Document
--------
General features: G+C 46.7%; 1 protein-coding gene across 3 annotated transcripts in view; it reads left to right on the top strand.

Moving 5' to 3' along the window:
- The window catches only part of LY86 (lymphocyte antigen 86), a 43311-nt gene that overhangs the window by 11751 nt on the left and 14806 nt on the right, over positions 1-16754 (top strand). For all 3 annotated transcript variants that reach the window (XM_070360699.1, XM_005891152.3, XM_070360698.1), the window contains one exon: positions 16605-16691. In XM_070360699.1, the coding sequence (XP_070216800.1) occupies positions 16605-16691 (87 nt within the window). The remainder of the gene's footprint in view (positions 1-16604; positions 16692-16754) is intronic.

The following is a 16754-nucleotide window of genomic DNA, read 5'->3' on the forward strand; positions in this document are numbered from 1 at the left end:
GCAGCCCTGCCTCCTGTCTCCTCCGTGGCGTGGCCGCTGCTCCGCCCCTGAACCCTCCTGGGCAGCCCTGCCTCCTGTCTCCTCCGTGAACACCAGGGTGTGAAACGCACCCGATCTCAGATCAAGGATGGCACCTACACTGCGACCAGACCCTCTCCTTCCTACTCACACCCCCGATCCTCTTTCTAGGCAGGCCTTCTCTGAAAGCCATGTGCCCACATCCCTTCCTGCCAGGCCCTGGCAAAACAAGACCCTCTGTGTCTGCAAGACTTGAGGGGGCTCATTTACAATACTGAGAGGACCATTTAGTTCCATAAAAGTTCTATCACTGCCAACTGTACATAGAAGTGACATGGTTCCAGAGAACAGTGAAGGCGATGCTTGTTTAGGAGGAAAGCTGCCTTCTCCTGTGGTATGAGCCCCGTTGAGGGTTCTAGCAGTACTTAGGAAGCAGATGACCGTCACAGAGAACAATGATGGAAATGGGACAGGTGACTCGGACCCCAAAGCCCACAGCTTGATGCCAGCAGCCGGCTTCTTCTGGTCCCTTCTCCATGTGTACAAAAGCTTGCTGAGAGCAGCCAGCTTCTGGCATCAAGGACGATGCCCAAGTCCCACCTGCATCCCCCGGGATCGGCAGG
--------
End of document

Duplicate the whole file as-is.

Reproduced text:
General features: G+C 46.7%; 1 protein-coding gene across 3 annotated transcripts in view; it reads left to right on the top strand.

Moving 5' to 3' along the window:
- The window catches only part of LY86 (lymphocyte antigen 86), a 43311-nt gene that overhangs the window by 11751 nt on the left and 14806 nt on the right, over positions 1-16754 (top strand). For all 3 annotated transcript variants that reach the window (XM_070360699.1, XM_005891152.3, XM_070360698.1), the window contains one exon: positions 16605-16691. In XM_070360699.1, the coding sequence (XP_070216800.1) occupies positions 16605-16691 (87 nt within the window). The remainder of the gene's footprint in view (positions 1-16604; positions 16692-16754) is intronic.

The following is a 16754-nucleotide window of genomic DNA, read 5'->3' on the forward strand; positions in this document are numbered from 1 at the left end:
GCAGCCCTGCCTCCTGTCTCCTCCGTGGCGTGGCCGCTGCTCCGCCCCTGAACCCTCCTGGGCAGCCCTGCCTCCTGTCTCCTCCGTGAACACCAGGGTGTGAAACGCACCCGATCTCAGATCAAGGATGGCACCTACACTGCGACCAGACCCTCTCCTTCCTACTCACACCCCCGATCCTCTTTCTAGGCAGGCCTTCTCTGAAAGCCATGTGCCCACATCCCTTCCTGCCAGGCCCTGGCAAAACAAGACCCTCTGTGTCTGCAAGACTTGAGGGGGCTCATTTACAATACTGAGAGGACCATTTAGTTCCATAAAAGTTCTATCACTGCCAACTGTACATAGAAGTGACATGGTTCCAGAGAACAGTGAAGGCGATGCTTGTTTAGGAGGAAAGCTGCCTTCTCCTGTGGTATGAGCCCCGTTGAGGGTTCTAGCAGTACTTAGGAAGCAGATGACCGTCACAGAGAACAATGATGGAAATGGGACAGGTGACTCGGACCCCAAAGCCCACAGCTTGATGCCAGCAGCCGGCTTCTTCTGGTCCCTTCTCCATGTGTACAAAAGCTTGCTGAGAGCAGCCAGCTTCTGGCATCAAGGACGATGCCCAAGTCCCACCTGCATCCCCCGGGATCGGCAGG